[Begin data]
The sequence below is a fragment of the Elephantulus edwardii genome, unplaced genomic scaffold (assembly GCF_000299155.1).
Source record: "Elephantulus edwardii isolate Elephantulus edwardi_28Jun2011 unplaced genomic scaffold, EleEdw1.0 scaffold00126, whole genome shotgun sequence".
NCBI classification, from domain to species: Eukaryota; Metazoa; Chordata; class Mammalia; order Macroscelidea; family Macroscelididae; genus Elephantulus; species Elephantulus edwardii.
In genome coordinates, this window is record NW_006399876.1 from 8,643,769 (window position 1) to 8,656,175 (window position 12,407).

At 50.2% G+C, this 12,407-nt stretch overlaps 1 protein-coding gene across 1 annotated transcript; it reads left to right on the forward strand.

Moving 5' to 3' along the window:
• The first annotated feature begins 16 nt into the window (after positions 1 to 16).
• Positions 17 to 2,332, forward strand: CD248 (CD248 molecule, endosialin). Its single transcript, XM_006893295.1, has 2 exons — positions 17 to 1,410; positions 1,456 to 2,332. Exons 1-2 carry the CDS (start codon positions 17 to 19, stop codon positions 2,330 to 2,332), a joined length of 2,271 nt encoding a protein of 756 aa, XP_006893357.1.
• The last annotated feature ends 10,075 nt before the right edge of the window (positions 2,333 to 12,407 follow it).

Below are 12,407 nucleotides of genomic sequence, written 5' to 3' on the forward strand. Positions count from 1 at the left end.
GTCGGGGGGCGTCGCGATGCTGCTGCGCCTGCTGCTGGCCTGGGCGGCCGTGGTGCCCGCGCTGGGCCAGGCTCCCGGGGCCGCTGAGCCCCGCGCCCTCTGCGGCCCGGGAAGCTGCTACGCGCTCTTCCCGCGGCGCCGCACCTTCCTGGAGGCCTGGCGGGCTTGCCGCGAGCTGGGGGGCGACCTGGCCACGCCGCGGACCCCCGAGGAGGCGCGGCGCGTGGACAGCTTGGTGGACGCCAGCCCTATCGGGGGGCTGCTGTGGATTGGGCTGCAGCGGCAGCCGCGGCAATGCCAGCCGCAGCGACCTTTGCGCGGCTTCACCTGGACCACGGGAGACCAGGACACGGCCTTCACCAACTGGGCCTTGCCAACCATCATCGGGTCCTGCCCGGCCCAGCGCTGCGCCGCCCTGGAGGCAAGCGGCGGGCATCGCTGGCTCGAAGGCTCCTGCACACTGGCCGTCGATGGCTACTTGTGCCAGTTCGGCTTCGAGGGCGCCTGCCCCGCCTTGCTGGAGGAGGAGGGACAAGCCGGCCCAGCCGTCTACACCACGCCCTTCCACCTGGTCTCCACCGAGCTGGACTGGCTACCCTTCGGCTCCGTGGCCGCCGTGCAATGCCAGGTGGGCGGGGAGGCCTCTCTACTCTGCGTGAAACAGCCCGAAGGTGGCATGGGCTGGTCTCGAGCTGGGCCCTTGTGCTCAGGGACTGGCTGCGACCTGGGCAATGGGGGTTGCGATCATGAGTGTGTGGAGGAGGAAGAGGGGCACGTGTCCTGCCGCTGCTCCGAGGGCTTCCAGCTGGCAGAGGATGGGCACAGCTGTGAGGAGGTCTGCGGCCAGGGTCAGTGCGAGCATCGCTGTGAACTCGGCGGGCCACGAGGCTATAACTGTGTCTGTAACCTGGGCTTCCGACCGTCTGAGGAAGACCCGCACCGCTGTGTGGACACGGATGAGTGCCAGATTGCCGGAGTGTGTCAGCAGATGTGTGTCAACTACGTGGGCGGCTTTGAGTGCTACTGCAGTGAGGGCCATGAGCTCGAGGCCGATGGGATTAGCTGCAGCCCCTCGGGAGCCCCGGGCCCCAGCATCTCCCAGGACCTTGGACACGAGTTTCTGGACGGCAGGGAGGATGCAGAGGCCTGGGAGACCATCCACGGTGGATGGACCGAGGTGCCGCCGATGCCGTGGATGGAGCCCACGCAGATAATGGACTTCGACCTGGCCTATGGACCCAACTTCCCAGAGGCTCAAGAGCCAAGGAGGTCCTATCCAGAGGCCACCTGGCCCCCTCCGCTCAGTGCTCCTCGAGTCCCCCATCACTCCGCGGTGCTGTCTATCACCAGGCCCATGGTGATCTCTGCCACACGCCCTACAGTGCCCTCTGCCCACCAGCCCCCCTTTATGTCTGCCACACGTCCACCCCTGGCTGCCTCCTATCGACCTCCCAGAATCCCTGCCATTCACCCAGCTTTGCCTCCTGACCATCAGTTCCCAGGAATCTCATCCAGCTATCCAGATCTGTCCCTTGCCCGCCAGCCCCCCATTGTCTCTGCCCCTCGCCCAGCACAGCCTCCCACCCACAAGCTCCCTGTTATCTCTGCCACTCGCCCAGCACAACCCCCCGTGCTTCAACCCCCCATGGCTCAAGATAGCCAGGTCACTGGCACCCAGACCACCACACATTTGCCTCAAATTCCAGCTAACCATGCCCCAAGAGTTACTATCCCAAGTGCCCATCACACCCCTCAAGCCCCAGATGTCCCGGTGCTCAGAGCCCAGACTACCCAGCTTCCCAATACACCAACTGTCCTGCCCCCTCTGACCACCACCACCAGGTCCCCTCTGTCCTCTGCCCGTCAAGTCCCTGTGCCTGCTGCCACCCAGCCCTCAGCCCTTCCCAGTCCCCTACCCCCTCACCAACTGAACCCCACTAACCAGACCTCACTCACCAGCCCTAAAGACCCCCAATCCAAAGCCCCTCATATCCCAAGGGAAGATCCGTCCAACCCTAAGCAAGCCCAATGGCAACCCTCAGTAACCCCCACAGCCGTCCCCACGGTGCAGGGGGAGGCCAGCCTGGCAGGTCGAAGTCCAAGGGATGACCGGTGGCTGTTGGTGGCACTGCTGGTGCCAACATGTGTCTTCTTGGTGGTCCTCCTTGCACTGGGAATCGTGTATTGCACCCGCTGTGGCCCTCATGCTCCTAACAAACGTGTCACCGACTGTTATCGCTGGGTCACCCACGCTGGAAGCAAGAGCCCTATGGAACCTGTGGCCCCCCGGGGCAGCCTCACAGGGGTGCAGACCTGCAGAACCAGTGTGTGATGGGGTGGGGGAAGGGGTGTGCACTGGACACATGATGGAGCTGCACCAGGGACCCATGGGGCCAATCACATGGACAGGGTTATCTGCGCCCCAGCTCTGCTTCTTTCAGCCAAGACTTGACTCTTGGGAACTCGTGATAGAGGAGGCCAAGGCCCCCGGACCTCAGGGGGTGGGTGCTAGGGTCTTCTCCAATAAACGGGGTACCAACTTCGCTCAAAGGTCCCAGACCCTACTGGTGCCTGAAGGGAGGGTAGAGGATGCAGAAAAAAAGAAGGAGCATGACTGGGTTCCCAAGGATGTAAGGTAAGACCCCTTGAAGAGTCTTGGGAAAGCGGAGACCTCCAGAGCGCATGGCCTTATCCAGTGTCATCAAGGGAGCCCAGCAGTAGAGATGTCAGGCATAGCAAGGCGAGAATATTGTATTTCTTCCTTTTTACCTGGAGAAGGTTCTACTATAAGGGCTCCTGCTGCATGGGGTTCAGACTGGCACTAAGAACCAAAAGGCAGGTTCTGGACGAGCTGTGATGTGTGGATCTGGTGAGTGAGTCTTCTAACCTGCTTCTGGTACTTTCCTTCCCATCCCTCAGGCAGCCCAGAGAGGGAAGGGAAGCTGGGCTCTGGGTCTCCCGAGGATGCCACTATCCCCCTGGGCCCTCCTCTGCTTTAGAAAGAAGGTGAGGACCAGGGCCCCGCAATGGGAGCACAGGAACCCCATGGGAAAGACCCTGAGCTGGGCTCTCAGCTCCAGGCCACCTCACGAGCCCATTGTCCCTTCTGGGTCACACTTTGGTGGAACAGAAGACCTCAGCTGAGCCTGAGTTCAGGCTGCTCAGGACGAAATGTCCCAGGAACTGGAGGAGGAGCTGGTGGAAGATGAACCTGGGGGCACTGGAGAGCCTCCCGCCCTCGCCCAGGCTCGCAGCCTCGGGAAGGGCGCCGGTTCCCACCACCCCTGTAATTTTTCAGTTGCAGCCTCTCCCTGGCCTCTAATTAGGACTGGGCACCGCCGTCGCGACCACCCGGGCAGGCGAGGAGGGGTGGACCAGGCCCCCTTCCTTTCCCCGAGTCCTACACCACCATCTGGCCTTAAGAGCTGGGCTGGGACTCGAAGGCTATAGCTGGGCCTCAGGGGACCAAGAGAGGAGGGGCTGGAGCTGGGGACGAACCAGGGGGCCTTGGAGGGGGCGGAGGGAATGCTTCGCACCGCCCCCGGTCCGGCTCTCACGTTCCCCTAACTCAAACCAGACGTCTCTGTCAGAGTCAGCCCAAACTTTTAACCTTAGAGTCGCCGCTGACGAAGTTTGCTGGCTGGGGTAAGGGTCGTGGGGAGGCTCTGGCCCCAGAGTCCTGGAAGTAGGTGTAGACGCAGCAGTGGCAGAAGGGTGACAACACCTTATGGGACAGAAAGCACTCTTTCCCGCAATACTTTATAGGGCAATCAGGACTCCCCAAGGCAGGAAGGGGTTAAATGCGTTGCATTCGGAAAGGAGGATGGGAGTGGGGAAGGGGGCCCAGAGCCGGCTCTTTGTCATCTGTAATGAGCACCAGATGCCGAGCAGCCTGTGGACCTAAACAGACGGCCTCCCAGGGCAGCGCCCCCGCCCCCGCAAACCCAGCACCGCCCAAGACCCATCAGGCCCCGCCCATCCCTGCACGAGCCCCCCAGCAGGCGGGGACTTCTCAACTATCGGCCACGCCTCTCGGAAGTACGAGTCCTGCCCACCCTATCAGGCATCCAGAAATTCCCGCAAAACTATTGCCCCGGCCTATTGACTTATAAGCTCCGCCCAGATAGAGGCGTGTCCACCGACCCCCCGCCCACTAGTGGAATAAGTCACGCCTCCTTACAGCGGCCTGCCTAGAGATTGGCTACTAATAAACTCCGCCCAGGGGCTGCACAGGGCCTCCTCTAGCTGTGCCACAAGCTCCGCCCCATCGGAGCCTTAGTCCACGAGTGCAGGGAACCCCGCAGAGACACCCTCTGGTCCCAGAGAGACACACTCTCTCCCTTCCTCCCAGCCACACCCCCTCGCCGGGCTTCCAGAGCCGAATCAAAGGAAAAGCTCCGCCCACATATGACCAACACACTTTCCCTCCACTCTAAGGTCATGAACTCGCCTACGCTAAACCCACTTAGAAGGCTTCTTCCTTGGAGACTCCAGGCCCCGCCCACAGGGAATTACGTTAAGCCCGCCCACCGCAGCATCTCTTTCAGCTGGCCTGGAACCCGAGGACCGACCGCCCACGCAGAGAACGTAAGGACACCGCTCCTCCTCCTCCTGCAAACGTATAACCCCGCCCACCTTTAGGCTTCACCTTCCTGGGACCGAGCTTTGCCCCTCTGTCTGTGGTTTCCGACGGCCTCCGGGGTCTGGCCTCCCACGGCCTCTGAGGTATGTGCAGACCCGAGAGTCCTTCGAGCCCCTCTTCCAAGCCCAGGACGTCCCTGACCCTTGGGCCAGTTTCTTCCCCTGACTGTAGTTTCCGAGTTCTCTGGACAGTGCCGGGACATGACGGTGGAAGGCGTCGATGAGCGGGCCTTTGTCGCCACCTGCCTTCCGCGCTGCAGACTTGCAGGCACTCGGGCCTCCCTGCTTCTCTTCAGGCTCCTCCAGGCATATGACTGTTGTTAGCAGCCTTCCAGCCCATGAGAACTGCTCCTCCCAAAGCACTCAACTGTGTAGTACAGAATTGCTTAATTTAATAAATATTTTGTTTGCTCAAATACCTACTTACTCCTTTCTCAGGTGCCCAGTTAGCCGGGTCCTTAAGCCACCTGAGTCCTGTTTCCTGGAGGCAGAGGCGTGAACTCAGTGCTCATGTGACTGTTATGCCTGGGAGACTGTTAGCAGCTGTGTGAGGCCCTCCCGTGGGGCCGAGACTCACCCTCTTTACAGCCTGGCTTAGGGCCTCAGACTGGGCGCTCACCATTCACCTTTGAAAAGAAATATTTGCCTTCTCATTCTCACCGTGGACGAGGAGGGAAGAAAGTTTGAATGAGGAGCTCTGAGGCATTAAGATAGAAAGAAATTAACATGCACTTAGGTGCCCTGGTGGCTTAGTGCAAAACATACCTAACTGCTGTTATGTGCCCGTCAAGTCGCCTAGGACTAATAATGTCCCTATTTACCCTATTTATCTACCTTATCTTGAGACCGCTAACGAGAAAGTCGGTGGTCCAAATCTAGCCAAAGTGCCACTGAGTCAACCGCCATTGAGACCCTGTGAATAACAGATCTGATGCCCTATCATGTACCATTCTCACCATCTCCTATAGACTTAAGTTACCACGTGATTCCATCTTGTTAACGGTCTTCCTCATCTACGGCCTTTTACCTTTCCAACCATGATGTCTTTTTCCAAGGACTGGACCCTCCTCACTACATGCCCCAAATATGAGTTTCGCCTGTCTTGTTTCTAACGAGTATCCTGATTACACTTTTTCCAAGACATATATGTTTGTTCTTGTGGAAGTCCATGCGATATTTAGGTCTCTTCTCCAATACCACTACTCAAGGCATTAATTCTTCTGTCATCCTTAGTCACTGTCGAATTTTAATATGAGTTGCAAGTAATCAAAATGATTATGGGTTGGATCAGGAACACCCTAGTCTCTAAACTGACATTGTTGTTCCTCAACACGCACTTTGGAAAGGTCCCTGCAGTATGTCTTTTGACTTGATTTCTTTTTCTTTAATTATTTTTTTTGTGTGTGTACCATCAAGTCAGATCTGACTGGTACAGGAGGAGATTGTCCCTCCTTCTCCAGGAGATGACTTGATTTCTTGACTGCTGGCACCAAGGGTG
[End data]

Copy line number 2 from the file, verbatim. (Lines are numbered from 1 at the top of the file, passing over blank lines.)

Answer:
Source record: "Elephantulus edwardii isolate Elephantulus edwardi_28Jun2011 unplaced genomic scaffold, EleEdw1.0 scaffold00126, whole genome shotgun sequence".